Some Thoughts on Haircuts and Frugality

This past week, I was fairly irked by a tweet by a high-profile Twitter denizen that basically said “you’re a loser if you’ve ever cut your own hair.”

Simply put, it’s another perpetuation of the idea that somehow frugality is uncool.

So, let’s start out with a confession.

Hi. My name is Trent. I have a wife and three children. I live a pretty normal life. Over the past fifteen years or so, I’ve cut my own hair at least a few dozen times. Really.

I don’t really think it’s “cool” to go to a salon or a barbershop and wait for long periods. I don’t think it’s particularly “awesome” to spend $15 minimum to have someone else use a pair of scissors when I’m fully capable of doing it myself.

As a fully functional human being, I’m quite capable of standing in front of the bathroom mirror and using hair clippers and scissors to make my hair look decent.

Yeah, I’ve had others cut my hair sometimes, usually when I want it to look well-styled for family pictures or a wedding. I can see needing such treatment if you’re a model and there’s financial benefit in having a stunning hairstyle.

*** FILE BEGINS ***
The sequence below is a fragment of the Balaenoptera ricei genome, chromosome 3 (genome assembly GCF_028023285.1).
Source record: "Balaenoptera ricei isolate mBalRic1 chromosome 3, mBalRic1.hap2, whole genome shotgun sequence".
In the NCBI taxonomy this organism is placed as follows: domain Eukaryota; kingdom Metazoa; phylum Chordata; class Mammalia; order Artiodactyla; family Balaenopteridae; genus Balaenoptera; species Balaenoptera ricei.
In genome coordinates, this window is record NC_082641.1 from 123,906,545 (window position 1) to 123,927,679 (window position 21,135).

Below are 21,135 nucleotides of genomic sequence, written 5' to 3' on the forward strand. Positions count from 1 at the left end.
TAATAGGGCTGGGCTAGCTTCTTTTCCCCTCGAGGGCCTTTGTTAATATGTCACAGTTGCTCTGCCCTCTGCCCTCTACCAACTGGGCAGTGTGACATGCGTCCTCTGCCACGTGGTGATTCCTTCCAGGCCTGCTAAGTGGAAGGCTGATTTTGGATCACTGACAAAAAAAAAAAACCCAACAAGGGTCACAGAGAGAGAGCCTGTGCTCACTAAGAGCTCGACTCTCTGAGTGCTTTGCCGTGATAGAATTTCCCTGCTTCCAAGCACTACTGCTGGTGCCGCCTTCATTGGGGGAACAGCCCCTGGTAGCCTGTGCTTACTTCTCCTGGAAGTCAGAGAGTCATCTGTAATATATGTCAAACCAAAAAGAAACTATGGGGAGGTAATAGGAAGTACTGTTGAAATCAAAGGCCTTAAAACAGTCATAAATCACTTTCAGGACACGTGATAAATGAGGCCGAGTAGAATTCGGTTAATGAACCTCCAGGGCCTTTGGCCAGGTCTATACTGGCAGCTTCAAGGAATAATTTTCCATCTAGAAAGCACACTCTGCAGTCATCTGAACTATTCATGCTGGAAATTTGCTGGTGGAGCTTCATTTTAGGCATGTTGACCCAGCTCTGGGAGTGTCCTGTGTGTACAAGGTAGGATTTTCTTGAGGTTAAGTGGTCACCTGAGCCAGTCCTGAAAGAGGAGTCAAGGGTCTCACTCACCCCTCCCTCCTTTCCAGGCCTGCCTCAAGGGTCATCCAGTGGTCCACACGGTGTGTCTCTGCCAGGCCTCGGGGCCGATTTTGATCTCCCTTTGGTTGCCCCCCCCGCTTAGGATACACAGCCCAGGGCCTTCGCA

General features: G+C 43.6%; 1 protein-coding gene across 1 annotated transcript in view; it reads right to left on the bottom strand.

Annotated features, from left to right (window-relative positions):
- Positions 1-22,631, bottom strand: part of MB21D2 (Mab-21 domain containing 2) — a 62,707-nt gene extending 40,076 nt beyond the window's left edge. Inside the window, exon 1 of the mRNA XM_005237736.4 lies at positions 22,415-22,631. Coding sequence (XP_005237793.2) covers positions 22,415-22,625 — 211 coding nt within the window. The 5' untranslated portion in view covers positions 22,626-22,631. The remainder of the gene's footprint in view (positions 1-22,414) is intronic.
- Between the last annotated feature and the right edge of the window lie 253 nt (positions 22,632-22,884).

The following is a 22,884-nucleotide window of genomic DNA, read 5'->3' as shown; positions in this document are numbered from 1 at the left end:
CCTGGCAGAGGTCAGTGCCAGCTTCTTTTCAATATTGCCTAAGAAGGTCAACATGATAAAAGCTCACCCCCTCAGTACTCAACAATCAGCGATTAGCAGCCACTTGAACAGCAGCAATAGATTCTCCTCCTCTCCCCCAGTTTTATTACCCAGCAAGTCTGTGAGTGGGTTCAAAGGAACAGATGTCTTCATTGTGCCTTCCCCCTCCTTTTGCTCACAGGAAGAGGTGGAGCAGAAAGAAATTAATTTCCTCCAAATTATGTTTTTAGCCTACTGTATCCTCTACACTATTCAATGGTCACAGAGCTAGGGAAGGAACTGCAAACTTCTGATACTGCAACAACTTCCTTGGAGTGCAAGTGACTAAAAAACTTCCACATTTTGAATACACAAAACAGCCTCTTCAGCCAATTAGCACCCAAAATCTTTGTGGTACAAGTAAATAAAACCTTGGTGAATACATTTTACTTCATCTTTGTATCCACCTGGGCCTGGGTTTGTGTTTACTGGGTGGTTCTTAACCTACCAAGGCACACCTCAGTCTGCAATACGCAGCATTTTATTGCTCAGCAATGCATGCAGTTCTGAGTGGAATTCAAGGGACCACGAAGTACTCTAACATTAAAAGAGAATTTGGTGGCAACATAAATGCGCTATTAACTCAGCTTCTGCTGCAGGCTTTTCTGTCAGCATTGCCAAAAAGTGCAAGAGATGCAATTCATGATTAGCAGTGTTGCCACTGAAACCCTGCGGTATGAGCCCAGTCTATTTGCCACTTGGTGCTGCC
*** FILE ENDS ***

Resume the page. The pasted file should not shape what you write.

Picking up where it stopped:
Me? Last I checked, I’m not a model. I want to look good and presentable each day, but you know what? I can easily accomplish that with clippers and scissors and five minutes in front of a mirror.

If handing my cash and my time to someone else to do something I can easily do myself makes me “uncool,” then that’s a badge I don’t mind wearing.

That’s not to say that I think haircuts are useless. Many people get a self-esteem boost from a nice haircut. Others deeply enjoy the tactile sensation of a good haircut. If that’s the case for you and you have some disposable income, sure, enjoy yourself!

Me? I don’t really feel better after a haircut save for the sensation of not having hair in my eyes. I’m actually not much of a fan at all of people prodding and poking on my head or using sharp scissors near my ear while they’re watching television or chatting with someone. I’ll do that myself, thank you.

Let me step back and make a grander statement.

If your reason for doing something – anything at all in your life – largely ends with “that’s what people do” or “that’s what people I look up to do,” that’s an awful reason for doing it.

If you use that philosophy honestly in evaluating your life, you’re going to end up leading a great life by anyone’s standards because you’re living by what’s actually important to you rather than by the offhand comments of someone you don’t even know.

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